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Jeffrey Fadness

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Are we as a species like a viral infection that will eventually destroy its host...?

Modern man can trace its origins back some 200,000 years, at least anatomically, and 50,000 years back in behavioral modernity. Yet in just 211 years, from 1800 to 2011, human population grew from 1 billion to 7 billion souls. In the year 2011 alone, it's estimate that 135 million human beings were born, 57 million died, resulting in a net population increase of 78 million people in just one year! That's an average increase of nearly 214 thousand people daily, or ~8,900 per hour.

Assuming the rate of population growth stays constant, at this pace global population will double to more than 14 billion people in just the next 10 years. And then what? Do we double once again to 30 billion+ by the year 2033?

And will population growth actually continue to accelerate, with less attrition from continued gains in life expectancy through better health care and medical science?

Clearly, all these folks are going to need food, shelter, and things to do. More cars, streets, shopping and entertainment centers, business centers, government centers, learning centers, clothing, homes and the list goes on and on!

We as a species have been incredibly successful; much of which has come at the expense and impact upon other species, and our environment.

The Earth is a finite space with finite resources. How does this all play out? Do we eventually deplete and destroy our Host -- Mother Earth? What are the implications and what are the solutions...?

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    Mar 14 2013: The Earth may be limited in resources, but we are not bound to the Earth. As we get better at space travel, we will be mining and harvesting everything from gold to water from asteriods and comets.
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      Mar 14 2013: Who is this 'we'? The particular piece of rock named earth is about 4.5 billion years old. The proteins came to exist 3.8 billion years ago, Humans came to exist 250 thousand years ago, we have a history of written records of human's exploits from around 3000 years ago. If Juan Enriquez is to be believed, humans are already speciating into Homo Evolutis. Before inter planetary travel in economic sense takes place, it will be which 'we' exactly?
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        Mar 14 2013: Wow. Just, wow.

        Slow your roll, there. We are not a different species than Homo-sapien-sapien. Our DNA has not changed enough to prevent interbreeding (definition of a species). Not only that, but we are not 100,000 years away from mining asteriods. Try 100 years.


        Your turn.
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          Mar 14 2013: Ok. Let's take it easy.
          Heard about artificial speciation? Animal Husbandry? Reproductive isolation as in Dodd's experiment? These are equally applicable on Humans. You are presupposing the natural selection to be only active force in biological evolution. What about machine implants? A human being living with a pacemaker is a cyborg partially.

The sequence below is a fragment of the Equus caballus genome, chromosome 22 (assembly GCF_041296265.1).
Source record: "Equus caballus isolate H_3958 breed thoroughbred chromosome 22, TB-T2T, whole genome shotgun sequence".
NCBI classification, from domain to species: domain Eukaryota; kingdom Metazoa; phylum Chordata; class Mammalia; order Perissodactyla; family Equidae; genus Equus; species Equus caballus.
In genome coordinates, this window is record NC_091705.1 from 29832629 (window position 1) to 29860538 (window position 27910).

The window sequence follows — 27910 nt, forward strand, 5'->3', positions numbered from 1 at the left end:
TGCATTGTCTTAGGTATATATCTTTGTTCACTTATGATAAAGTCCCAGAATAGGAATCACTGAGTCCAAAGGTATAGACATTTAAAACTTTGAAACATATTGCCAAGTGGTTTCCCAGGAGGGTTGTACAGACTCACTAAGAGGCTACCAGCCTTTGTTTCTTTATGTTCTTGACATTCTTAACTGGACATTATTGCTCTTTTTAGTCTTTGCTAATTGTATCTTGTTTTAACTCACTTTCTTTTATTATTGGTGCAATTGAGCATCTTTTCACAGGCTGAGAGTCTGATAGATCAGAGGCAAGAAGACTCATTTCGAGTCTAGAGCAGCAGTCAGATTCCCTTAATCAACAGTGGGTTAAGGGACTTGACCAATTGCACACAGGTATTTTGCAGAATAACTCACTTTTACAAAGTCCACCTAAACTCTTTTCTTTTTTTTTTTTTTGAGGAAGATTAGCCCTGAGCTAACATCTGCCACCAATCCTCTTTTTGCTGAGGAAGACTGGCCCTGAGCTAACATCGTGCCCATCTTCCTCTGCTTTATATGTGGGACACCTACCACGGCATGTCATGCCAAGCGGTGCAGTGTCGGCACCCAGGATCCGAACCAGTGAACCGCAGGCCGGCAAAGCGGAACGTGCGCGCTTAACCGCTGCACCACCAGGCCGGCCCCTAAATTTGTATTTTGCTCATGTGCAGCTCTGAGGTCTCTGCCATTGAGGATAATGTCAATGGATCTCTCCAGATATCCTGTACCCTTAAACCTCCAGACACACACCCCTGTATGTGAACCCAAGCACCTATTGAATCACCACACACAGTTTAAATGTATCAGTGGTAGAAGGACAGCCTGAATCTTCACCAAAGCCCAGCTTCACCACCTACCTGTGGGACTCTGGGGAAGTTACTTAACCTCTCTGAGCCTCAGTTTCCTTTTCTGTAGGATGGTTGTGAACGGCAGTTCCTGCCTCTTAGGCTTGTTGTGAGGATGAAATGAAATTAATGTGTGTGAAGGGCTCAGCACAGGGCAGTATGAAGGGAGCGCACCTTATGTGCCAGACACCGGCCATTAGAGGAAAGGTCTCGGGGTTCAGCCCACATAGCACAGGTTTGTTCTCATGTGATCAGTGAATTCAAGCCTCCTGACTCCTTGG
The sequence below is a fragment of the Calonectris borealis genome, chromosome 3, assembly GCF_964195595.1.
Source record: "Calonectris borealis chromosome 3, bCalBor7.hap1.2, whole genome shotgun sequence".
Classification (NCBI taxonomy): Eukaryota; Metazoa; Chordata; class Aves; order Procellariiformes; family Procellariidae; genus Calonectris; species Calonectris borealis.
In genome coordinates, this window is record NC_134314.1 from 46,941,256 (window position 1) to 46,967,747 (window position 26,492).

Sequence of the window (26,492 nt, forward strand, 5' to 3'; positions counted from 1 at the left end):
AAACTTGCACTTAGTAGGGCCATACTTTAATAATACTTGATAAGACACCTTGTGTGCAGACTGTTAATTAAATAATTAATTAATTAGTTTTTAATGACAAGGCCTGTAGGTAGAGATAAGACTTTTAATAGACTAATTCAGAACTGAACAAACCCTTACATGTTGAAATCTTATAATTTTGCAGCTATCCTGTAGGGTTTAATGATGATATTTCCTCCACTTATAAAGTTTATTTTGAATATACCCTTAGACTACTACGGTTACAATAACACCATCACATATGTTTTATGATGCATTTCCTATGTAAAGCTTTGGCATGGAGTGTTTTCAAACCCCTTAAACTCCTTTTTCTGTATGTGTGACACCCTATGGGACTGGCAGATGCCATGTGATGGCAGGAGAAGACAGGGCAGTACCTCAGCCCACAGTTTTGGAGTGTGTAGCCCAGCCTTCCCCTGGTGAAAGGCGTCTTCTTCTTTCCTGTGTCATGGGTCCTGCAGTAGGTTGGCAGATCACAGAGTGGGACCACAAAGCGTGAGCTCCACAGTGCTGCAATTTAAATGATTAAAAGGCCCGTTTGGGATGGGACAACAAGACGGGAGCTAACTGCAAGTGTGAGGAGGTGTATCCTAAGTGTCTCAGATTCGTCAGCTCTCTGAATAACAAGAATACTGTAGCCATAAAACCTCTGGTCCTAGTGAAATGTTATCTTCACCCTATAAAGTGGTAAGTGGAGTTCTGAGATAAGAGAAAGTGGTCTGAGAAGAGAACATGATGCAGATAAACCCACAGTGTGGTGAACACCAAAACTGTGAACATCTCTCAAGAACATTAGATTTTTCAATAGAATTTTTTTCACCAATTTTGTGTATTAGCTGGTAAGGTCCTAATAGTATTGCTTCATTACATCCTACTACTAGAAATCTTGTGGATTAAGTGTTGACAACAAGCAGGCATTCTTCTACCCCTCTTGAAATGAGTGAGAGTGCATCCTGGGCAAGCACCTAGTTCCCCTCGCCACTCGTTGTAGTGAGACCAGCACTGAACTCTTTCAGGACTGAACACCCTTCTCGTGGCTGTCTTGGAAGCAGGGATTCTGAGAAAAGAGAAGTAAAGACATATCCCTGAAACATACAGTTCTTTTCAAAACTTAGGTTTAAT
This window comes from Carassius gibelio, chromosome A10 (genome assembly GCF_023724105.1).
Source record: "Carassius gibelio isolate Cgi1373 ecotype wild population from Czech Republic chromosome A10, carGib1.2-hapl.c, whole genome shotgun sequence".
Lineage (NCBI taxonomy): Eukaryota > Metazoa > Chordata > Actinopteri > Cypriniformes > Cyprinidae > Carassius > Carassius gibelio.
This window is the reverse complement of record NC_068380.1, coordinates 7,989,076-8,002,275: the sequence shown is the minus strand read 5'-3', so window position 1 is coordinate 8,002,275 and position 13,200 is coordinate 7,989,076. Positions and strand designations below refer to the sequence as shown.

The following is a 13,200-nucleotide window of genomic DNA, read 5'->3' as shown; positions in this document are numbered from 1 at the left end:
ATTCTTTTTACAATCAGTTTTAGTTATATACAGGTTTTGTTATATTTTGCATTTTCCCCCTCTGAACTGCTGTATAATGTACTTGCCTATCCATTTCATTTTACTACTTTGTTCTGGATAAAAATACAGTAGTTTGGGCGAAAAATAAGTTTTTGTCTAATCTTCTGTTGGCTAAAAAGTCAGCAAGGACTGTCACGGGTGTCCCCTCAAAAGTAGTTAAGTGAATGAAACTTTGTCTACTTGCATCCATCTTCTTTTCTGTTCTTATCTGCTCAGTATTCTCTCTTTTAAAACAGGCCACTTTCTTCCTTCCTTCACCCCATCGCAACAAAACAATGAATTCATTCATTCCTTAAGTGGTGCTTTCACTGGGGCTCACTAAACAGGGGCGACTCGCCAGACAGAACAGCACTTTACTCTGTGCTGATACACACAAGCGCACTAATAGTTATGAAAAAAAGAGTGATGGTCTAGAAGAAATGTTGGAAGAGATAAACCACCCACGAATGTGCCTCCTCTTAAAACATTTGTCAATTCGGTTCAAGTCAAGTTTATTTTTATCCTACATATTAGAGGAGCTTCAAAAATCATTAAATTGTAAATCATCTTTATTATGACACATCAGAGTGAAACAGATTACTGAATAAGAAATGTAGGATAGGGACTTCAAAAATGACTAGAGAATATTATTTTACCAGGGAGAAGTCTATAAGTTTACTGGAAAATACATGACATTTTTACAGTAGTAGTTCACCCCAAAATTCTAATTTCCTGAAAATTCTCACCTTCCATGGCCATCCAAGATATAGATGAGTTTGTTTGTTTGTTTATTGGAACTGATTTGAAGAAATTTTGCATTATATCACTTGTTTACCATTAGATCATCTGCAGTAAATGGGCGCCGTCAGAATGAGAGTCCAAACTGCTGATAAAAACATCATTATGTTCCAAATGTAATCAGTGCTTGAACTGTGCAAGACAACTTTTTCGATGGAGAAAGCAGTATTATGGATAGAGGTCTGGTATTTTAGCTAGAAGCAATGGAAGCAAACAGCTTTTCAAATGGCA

You missed the exponential contraction of evolutionary changes I mentioned. It does not necessarily have to be biological even.
          In 50 years we can have human clones with genetically modified immunity, hugely enhanced sensory capabilities, living 150 years or longer on replaced vital organs 3d printed at will.
          Your definition of species may be rewritten by then.
          Will they be 'us'?

          Your turn.

          P.S. I am not even referring 'non-scientific' complications like believing people with a particular skin color as sub-human till some 50 years ago, or Jews as 'impure' aberrations till some 70 years ago. I shall place too little trust on this present 'we'.
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        Mar 14 2013: I never said natural selection to be the only factor. There are several. Including mutation, founder's effect, and artificial selection. Not to mention we are consciously directing our evolution as well as the evolution of other species.

        Apparently you think that machine parts play a part in speciation. They do not. Unless you want to redefine the word "speciation".

        Technology could accelerate biological evolution using genetic engineering, but unless these engineered humans are incapable of interbreeding, they will not be a new species.
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          Mar 15 2013: Come on Christopher, we know that we are discussing the 'we' here. It may not be wise to represent the species. A huge number of that species live in conditions you and I possibly don't appreciate. It's a humanity question I raised. Which 'we' are going to be benefited by extraterrestrial resources when half the humanity have no access to terrestrial resources?

          I find it the space missions funny when we have not enough schools on earth.
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      Mar 16 2013: Fascinating points of view!

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